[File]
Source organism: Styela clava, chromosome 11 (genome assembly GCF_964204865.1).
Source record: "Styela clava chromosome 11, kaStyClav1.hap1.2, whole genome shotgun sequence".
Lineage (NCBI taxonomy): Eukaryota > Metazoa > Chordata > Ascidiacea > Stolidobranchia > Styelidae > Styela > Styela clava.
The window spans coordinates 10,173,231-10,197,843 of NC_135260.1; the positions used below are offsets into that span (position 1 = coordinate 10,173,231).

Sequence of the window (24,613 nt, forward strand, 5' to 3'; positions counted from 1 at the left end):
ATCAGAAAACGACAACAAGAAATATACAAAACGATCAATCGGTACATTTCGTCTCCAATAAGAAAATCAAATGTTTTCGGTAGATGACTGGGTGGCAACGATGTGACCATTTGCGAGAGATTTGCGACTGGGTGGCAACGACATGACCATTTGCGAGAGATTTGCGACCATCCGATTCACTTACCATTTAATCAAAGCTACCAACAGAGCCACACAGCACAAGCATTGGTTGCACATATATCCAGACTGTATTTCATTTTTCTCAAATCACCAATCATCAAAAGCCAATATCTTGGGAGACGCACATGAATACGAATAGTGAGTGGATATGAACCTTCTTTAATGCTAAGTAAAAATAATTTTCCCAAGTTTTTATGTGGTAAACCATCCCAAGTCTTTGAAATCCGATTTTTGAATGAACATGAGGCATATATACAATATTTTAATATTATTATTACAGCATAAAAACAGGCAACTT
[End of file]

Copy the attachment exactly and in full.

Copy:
Source organism: Styela clava, chromosome 11 (genome assembly GCF_964204865.1).
Source record: "Styela clava chromosome 11, kaStyClav1.hap1.2, whole genome shotgun sequence".
Lineage (NCBI taxonomy): Eukaryota > Metazoa > Chordata > Ascidiacea > Stolidobranchia > Styelidae > Styela > Styela clava.
The window spans coordinates 10,173,231-10,197,843 of NC_135260.1; the positions used below are offsets into that span (position 1 = coordinate 10,173,231).

Sequence of the window (24,613 nt, forward strand, 5' to 3'; positions counted from 1 at the left end):
ATCAGAAAACGACAACAAGAAATATACAAAACGATCAATCGGTACATTTCGTCTCCAATAAGAAAATCAAATGTTTTCGGTAGATGACTGGGTGGCAACGATGTGACCATTTGCGAGAGATTTGCGACTGGGTGGCAACGACATGACCATTTGCGAGAGATTTGCGACCATCCGATTCACTTACCATTTAATCAAAGCTACCAACAGAGCCACACAGCACAAGCATTGGTTGCACATATATCCAGACTGTATTTCATTTTTCTCAAATCACCAATCATCAAAAGCCAATATCTTGGGAGACGCACATGAATACGAATAGTGAGTGGATATGAACCTTCTTTAATGCTAAGTAAAAATAATTTTCCCAAGTTTTTATGTGGTAAACCATCCCAAGTCTTTGAAATCCGATTTTTGAATGAACATGAGGCATATATACAATATTTTAATATTATTATTACAGCATAAAAACAGGCAACTT